We are discussing two scenarios in seminar that seem to provide a similar result, and I ask how we can claim that the results are equivalent when there was no justification in one case for a belief about certain contents. Specifically, I said “This seems odd to me. How can we say that A “knows” what P means in the exact same way that B “knows” what P means, if A has no prior knowledge and no justification but B is a native speaker of the language that P is written in?”
A classmate responded with “you didn’t mean to say “know,” but that’s okay” and made a patting gesture with his hand at the side of his desk, slightly below desk height.
The professor entered the discussion: “Actually, I think that she inadvertently made a good point even if she didn’t mean to.”
I was still sitting right there. No one answered my question, and no one explained to me how I was using the word “know” in a way that was different from the way that my classmates were using the word “know” in the same discussion, or why it was appropriate for their claim but not my question.
I recently experienced an unpleasant dismissal by both a speaker and session chair at a major conference where I was a commentator.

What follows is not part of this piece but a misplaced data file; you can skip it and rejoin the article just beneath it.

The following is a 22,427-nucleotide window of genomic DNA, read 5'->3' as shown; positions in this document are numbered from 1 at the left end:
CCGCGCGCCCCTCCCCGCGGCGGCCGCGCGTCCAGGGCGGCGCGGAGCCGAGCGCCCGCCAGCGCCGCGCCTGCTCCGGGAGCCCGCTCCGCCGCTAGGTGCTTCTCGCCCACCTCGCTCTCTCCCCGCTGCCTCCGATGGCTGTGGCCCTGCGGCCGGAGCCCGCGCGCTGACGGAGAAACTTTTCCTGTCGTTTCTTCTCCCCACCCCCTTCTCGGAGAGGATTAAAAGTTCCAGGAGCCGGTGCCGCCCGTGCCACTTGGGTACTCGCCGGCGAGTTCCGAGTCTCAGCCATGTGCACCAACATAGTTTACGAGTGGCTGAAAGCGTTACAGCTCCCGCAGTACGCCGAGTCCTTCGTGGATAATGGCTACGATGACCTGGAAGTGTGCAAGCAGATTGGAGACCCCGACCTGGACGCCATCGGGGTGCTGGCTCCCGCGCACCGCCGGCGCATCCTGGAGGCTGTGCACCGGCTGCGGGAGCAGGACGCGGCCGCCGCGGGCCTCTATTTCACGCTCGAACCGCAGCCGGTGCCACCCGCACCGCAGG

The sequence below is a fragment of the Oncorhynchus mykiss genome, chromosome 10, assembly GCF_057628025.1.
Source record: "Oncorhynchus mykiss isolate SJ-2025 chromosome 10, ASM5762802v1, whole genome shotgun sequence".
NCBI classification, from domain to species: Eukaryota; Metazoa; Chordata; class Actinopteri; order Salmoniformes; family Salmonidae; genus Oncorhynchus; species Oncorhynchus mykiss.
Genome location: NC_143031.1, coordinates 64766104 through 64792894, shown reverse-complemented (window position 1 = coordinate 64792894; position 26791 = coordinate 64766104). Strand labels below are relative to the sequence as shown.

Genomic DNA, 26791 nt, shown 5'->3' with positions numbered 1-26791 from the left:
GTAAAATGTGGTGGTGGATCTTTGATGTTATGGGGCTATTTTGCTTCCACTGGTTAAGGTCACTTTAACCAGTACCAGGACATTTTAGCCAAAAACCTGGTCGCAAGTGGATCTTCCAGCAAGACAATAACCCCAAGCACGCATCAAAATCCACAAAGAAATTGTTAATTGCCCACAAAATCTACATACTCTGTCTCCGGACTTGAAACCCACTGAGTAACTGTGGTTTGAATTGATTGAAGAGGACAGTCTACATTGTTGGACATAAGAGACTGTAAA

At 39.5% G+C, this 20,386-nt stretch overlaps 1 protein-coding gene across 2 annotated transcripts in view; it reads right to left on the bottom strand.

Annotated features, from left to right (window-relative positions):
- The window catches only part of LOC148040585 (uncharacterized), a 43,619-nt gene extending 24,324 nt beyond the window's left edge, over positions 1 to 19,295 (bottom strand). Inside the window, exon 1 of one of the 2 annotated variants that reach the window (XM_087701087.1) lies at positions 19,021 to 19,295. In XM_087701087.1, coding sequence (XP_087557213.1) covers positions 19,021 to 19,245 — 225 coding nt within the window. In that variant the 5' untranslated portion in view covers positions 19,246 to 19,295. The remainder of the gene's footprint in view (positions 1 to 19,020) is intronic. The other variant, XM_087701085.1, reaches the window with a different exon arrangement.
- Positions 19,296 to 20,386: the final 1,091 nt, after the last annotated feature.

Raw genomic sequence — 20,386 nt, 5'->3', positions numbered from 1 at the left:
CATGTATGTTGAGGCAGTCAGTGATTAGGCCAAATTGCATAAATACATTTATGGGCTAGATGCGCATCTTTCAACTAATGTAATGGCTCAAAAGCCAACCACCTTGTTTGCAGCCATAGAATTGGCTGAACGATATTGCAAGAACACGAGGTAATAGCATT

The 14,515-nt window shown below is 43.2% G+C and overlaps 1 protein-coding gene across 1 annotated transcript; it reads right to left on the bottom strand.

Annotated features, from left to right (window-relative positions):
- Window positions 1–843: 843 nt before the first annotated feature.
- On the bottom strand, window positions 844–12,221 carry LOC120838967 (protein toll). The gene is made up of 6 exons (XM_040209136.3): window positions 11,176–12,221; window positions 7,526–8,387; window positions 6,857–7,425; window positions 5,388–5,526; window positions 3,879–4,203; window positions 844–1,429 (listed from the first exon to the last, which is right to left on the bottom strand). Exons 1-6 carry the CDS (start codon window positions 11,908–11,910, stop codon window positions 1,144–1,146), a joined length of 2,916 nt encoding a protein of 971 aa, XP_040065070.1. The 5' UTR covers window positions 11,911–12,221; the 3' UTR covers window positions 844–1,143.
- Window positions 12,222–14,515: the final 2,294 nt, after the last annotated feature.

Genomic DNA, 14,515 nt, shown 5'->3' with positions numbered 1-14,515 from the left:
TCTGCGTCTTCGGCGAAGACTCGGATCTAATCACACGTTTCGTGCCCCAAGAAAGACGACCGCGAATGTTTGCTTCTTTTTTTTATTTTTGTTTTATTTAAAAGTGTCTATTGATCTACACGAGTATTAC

The session to which I refer was divided into a number of pairs of speakers and commentators. My session was last, and I therefore had the opportunity to see how the previous speakers and commentators (all males) were treated by the male session chair.
As is the norm, the speaker usually responds to comments before opening the floor to questions from the audience. However, as soon as my comments were finished, without hesitation the chair began to accept questions from the audience, giving the speaker no chance to respond to my comments. This had not happened to the preceding male commentators.
At the end of each sub-session, the chair had asked the male commentators if they had further responses to make during questions and after the last question, and also made remarks pertaining to the content of the comments, which he mentioned he had read prior to the session. I was entirely ignored, and he had clearly not read my comments.